Slate has a write-up that is ostensibly about the mystery of rising income inequality in the United States (and the “tepid” response), but is in actual fact more interesting as a case study in how bias works.
The setup is simple: researchers conducted a variant of the venerable “ultimatum game:”
The ultimatum game is a game in economic experiments. The first player (the proposer) receives a sum of money and proposes how to divide the sum between himself and another player. The second player (the responder) chooses to either accept or reject this proposal. If the second player accepts, the money is split according to the proposal. If the second player rejects, neither player receives any money. The game is typically played only once so that reciprocation is not an issue.
The twist in this case was that the researchers adjusted the rules so that giving money away was more or less effective. In some games, if you gave $1 to the other player1, the player would only get $0.10. In other cases, if you gave $1 away, the other player received $10. By looking at how much money people gave away vs. how how effective it was, the game purported to measure how the players valued equality vs. efficiency.
Let’s make this plain (more plain than the Slate piece) with a simple example where there’s initially $10 at stake. A player who values equality is going to try to have both players end up with the same amount of money. In a situation where there is low efficiency, they would give away about $9.00 to give the other player $0.90 and would keep $1.00 for themselves. This achieves equality, but it also means that both players (combined) have less than $2.00. In a high-efficiency scenario, they will give away $1.00 and the other player will get $10.00, leaving $9.00 for the original player. This means that the total amount of money (combined) is $19.00.
Now let’s look at a high-efficiency player. When giving is very inefficient, the player might give away $1.00, leaving the other player with $0.10 and keep $9.00. Now the two players have $9.10 (combined) whereas in the equality scenario, both players (combined) had just $2.00. When giving is very efficient, the player might give away $9.00, leaving the other player with $90.00 while they keep just $1.00. Now they players together have $91.00, while in the equality scenario the two players together had just $19.00.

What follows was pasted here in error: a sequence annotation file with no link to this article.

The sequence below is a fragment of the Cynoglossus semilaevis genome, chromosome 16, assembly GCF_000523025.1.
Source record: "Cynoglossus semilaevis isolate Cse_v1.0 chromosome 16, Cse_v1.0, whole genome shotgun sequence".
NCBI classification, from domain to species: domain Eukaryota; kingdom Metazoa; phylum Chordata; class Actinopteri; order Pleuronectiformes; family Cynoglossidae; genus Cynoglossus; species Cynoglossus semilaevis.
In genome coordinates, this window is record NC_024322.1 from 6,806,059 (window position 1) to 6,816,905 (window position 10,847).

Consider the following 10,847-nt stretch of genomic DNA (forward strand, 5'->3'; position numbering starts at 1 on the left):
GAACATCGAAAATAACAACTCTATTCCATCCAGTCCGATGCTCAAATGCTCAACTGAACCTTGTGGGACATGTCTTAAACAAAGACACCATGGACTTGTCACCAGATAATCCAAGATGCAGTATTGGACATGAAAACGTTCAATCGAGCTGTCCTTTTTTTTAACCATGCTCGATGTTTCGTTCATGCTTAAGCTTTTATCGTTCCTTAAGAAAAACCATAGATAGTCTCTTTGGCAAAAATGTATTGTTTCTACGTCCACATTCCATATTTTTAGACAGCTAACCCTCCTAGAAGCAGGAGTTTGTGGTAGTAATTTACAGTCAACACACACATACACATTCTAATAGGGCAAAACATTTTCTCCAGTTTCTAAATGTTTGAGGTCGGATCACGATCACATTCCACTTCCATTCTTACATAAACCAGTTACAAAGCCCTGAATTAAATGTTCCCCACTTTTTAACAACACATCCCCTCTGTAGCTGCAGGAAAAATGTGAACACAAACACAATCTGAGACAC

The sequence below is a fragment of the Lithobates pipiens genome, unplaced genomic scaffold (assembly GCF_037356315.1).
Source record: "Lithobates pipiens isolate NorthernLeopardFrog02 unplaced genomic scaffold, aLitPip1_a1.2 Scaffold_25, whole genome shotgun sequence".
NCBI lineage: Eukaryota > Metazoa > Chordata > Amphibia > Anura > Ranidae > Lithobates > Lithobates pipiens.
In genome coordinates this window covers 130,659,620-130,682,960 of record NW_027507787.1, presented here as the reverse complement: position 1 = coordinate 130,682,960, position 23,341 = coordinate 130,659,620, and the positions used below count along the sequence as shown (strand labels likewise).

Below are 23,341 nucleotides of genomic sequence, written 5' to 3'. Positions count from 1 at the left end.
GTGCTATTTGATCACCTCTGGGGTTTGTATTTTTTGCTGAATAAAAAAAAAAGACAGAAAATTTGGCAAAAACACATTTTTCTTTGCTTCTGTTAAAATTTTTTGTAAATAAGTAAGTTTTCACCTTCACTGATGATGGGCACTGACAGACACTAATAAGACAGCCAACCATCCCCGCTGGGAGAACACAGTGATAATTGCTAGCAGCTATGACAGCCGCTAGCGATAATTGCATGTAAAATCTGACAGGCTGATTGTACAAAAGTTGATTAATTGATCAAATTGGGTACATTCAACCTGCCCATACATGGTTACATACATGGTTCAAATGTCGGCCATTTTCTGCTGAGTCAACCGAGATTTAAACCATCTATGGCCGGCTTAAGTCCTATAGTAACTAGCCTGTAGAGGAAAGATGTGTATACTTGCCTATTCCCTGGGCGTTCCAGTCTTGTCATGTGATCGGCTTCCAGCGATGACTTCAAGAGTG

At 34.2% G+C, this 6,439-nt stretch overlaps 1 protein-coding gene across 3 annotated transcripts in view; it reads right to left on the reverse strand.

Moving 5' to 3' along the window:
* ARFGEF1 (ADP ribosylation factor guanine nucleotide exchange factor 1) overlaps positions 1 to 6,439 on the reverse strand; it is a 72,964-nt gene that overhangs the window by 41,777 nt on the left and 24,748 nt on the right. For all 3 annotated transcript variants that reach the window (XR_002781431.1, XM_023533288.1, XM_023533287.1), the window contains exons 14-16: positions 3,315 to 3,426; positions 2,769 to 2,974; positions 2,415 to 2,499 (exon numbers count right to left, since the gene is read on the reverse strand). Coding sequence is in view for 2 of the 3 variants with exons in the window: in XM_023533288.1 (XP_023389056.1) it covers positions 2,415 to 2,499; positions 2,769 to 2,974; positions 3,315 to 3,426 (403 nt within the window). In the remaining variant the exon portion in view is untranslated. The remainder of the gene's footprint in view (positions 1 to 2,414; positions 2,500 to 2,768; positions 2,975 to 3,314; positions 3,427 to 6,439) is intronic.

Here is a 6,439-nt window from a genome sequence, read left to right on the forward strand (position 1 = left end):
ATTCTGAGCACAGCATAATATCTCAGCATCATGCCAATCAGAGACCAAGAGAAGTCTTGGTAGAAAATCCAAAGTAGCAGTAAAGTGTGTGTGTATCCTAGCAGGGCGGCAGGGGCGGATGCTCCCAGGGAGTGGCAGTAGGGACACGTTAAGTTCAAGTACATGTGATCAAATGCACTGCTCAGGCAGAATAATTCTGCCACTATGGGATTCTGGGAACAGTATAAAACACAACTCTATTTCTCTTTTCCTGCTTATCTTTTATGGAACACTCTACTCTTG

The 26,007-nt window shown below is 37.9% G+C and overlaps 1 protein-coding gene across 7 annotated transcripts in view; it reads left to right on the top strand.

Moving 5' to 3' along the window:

In other words: a bias towards efficiency meant that the size of the pie available to both players might grow by roughly 500%.
Is that actually what happened in the results? I have no idea. The Slate article was vague. But it was more than just vague, it set up a really strange and forced dichotomy that suggests players had to value equality or… nothing.
But our results suggest that, at least when it comes to attitudes toward inequality, Fitzgerald is right: Elite Americans are not just middle-class people with more money. They display distinctive attitudes on basic moral and political questions concerning economic justice. Simply put, the rich place a much lower value on equality than the rest. What’s more, this lack of concern about inequality among the elite is not a partisan matter. [emphasis added]
Notice how this is not described as a trade-off between efficiency and equality. Even though that’s pretty much the entire point of the experiment, the Slate article treats efficiency as a non-issue beneath consideration, as you can see once again in the penultimate paragraph:
Our results thus shine a revealing light on American politics and policy. They suggest that the policy response to rising economic inequality lags so far behind the preferences of ordinary Americans for the simple reason that the elites who make policy—regardless of political party—just don’t care much about equality. [emphasis added]
This is a major problem because efficiency is a serious practical consideration. One obvious reason for this is the idea of externalities. Consider early-adopters. By definition, an early-adopter has to be relatively affluent in order to invest time and money in bleeding-edge products that don’t necessarily work that well and are quite expensive. The benefit to the rest of us, of course, is that by paying for the over-price, unstable versions of products, early-adopters ensure that the rest of us can buy the cheaper, more stable versions. This sounds frivolous, but something like it applies to virtually every technology that defines our modern existence, from the Internet to penicillin.
My point is not that I know the right way to balance efficiency (the size of the pie) with equality (the relative slices of the pie). My point is just that: it’s a tradeoff we have to make. We’re not going to do a very good job of having a reasonable, civil discussion about that trade off if we can’t even admit that it exists. (Looking at you, Slate.)